The one product I am probably most proud to be selling is Raoul Textiles. This California company, founded by Sally McQuillen, hand prints beautiful imagery on Belgian linen. She has been kind enough to give me sole representation in Mexico. I also think the details and colors of the photography of Joseph Scheer, an artist and teacher, are incredible. He photographs moths and then enlarges them to an extreme. Ariane Dutzi designs bags using recyclable products and employs local women in the Yucatan. And of course Surevolution, whose founder, Marcella Echeverria, has garnered the talent of craftspeople from around the world, offering everything from table top to jewelry.
What are some of the crafts that are indigenous to San Miguel de Allende
This region is known for its different crafts. Dolores Hidalgo for ceramics, Guanajuato for silver and Leon for leatherwork. San Miguel de Allende manufactures metal work but has become more of a home to the arts.
What are the must-sees a first-time traveler to the region?
A walking tour of the city is a great way to see the parks, churches, sights and sounds. San Miguel is very much about the senses. The colors are intense. The sounds are amazing; from church bells to fireworks in the middle of the night celebrating a saint. There is always some festival as it is a truly cultural center. People from all over the world come to create, whether it’s music, visual arts, writing. The Charco del Ingenio is a must see for birders and botanists: it’s the central Jardìn, where all the energy meets and emanates.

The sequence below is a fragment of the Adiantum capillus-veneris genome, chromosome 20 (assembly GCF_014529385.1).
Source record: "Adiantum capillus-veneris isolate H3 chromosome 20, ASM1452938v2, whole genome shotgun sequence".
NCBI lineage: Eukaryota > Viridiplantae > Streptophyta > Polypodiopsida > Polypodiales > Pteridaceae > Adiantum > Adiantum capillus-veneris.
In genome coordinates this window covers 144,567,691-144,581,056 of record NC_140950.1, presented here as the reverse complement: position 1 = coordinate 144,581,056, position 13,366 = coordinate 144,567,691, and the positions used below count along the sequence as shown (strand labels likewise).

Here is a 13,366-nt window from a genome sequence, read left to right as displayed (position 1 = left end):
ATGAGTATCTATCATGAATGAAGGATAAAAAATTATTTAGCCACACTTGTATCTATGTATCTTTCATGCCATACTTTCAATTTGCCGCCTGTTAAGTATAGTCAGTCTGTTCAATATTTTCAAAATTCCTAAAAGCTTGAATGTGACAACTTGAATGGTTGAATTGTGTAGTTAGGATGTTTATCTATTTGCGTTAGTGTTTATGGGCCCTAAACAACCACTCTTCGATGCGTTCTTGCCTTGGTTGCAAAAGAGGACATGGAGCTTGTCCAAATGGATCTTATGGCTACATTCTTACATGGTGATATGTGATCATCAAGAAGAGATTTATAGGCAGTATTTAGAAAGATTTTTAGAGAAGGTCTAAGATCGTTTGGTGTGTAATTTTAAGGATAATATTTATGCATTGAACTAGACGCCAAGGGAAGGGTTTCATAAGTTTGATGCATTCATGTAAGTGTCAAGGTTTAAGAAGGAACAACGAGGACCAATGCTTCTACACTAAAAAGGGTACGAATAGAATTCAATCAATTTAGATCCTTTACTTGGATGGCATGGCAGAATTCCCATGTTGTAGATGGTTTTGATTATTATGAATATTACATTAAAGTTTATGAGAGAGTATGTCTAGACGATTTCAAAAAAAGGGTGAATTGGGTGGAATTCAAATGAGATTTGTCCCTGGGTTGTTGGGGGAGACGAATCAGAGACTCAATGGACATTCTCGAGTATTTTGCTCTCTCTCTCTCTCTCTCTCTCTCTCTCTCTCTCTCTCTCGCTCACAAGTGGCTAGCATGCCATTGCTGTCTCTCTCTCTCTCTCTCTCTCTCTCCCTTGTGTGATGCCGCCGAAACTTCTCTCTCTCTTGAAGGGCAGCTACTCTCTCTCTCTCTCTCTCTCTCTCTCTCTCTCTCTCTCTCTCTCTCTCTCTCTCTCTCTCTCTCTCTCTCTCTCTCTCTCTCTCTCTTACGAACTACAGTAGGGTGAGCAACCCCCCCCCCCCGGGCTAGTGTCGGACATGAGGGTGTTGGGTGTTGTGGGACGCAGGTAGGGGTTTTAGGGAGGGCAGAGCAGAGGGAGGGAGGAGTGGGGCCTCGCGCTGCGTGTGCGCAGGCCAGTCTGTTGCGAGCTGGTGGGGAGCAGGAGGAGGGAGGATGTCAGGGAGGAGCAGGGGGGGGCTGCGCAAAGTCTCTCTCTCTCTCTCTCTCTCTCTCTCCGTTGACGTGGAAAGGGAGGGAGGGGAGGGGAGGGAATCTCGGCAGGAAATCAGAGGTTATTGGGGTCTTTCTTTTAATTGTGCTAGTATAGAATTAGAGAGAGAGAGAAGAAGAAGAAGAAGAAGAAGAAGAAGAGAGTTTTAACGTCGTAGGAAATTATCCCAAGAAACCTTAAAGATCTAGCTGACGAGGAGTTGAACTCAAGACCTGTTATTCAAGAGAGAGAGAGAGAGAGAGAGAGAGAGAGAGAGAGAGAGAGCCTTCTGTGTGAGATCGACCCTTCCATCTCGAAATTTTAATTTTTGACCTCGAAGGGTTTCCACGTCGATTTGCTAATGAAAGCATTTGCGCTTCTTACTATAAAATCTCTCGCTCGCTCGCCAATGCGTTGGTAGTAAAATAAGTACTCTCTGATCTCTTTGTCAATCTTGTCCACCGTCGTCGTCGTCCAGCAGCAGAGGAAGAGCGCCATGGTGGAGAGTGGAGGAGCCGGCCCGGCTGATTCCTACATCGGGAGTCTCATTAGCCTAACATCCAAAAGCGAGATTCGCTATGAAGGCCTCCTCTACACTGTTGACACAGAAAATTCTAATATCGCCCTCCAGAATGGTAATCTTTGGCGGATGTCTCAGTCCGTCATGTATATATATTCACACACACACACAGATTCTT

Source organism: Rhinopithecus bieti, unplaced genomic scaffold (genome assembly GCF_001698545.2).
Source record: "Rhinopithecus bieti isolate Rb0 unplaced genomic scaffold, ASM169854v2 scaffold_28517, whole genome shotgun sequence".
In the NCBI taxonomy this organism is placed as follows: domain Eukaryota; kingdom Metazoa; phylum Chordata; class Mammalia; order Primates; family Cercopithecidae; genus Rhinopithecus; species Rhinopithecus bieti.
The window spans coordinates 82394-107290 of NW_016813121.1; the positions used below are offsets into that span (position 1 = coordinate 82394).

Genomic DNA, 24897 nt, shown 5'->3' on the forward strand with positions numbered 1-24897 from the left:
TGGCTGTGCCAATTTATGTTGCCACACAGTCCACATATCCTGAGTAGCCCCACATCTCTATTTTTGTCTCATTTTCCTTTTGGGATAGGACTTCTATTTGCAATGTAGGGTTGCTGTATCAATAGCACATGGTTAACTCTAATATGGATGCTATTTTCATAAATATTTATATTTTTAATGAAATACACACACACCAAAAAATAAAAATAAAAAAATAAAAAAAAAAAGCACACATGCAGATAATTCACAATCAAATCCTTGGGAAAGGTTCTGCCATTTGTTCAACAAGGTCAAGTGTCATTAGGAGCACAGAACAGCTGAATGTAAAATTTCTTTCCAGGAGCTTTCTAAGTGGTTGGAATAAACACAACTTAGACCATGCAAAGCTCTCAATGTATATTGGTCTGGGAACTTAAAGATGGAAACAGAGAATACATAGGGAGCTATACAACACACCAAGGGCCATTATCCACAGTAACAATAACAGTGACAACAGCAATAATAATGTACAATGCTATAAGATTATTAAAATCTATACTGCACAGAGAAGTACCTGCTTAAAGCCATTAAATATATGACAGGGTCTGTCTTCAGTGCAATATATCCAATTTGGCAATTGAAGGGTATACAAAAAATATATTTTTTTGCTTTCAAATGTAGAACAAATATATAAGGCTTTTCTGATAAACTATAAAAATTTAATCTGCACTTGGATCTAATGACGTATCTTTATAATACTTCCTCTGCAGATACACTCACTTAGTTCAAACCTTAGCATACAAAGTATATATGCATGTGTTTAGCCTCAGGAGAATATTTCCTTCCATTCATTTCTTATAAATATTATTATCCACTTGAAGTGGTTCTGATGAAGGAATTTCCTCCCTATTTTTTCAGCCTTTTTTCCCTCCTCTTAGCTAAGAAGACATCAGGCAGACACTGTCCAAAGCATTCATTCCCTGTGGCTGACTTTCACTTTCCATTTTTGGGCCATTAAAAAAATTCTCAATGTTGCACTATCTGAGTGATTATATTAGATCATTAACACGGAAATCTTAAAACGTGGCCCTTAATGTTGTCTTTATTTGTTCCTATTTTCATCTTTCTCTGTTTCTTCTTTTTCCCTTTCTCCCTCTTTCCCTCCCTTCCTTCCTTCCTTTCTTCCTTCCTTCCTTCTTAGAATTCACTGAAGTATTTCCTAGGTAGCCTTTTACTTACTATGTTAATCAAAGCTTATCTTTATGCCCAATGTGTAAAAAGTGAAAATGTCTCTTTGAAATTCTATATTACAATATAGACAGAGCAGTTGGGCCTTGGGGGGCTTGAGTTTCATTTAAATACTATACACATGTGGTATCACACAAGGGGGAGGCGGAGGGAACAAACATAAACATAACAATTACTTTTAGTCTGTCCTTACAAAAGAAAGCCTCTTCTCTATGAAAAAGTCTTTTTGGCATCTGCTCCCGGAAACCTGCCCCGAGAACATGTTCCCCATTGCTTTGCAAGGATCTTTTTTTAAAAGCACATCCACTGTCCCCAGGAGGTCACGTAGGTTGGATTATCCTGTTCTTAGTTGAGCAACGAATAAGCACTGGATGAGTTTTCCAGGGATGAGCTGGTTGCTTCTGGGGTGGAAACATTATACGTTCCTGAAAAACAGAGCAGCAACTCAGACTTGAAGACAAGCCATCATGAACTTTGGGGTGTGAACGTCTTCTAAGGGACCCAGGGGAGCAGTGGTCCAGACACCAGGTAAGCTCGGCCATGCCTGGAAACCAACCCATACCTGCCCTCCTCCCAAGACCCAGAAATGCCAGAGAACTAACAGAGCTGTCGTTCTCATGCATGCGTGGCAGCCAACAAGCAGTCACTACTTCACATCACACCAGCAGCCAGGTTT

What are some of your favorite restaurants in San Miguel?
For a big night out start with a drink and witness the fantastic sunset view on Azotea’s roof. Then, off to one of many good restaurants: La Burger for the best hamburgers ever on the road to Dolores, Ole Ole for fajitas in a bullfighting atmosphere, La Manantial for fish tacos in an old cantina. After dinner, there is different music all over town: Mama Mias, The Limmerick, Tio Lucas. You can find everything from Jazz and classical guitar to dj-style.